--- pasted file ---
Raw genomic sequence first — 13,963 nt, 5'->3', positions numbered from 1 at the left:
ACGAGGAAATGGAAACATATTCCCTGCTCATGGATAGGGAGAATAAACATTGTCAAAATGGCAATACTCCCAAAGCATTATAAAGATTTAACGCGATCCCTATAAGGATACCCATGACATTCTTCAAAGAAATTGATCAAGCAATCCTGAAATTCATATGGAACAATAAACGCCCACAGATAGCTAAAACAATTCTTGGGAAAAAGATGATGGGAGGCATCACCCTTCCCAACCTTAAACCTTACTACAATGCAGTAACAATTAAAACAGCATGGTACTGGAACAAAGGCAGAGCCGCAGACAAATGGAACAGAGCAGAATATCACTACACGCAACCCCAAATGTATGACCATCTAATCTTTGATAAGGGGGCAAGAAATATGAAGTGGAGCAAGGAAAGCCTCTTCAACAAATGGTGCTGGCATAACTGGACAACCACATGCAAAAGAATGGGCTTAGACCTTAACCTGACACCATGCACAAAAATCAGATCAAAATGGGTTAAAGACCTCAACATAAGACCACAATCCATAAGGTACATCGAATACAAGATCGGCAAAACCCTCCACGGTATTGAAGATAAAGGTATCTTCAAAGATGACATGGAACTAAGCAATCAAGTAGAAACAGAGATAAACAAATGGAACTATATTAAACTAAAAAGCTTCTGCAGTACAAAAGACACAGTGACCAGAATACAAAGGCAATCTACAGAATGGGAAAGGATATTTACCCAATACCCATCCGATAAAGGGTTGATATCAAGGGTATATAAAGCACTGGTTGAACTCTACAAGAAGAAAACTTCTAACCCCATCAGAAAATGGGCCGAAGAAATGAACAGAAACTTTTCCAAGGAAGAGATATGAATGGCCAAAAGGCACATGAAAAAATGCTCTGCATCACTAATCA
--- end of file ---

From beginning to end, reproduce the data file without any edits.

Raw genomic sequence first — 13,963 nt, 5'->3', positions numbered from 1 at the left:
ACGAGGAAATGGAAACATATTCCCTGCTCATGGATAGGGAGAATAAACATTGTCAAAATGGCAATACTCCCAAAGCATTATAAAGATTTAACGCGATCCCTATAAGGATACCCATGACATTCTTCAAAGAAATTGATCAAGCAATCCTGAAATTCATATGGAACAATAAACGCCCACAGATAGCTAAAACAATTCTTGGGAAAAAGATGATGGGAGGCATCACCCTTCCCAACCTTAAACCTTACTACAATGCAGTAACAATTAAAACAGCATGGTACTGGAACAAAGGCAGAGCCGCAGACAAATGGAACAGAGCAGAATATCACTACACGCAACCCCAAATGTATGACCATCTAATCTTTGATAAGGGGGCAAGAAATATGAAGTGGAGCAAGGAAAGCCTCTTCAACAAATGGTGCTGGCATAACTGGACAACCACATGCAAAAGAATGGGCTTAGACCTTAACCTGACACCATGCACAAAAATCAGATCAAAATGGGTTAAAGACCTCAACATAAGACCACAATCCATAAGGTACATCGAATACAAGATCGGCAAAACCCTCCACGGTATTGAAGATAAAGGTATCTTCAAAGATGACATGGAACTAAGCAATCAAGTAGAAACAGAGATAAACAAATGGAACTATATTAAACTAAAAAGCTTCTGCAGTACAAAAGACACAGTGACCAGAATACAAAGGCAATCTACAGAATGGGAAAGGATATTTACCCAATACCCATCCGATAAAGGGTTGATATCAAGGGTATATAAAGCACTGGTTGAACTCTACAAGAAGAAAACTTCTAACCCCATCAGAAAATGGGCCGAAGAAATGAACAGAAACTTTTCCAAGGAAGAGATATGAATGGCCAAAAGGCACATGAAAAAATGCTCTGCATCACTAATCA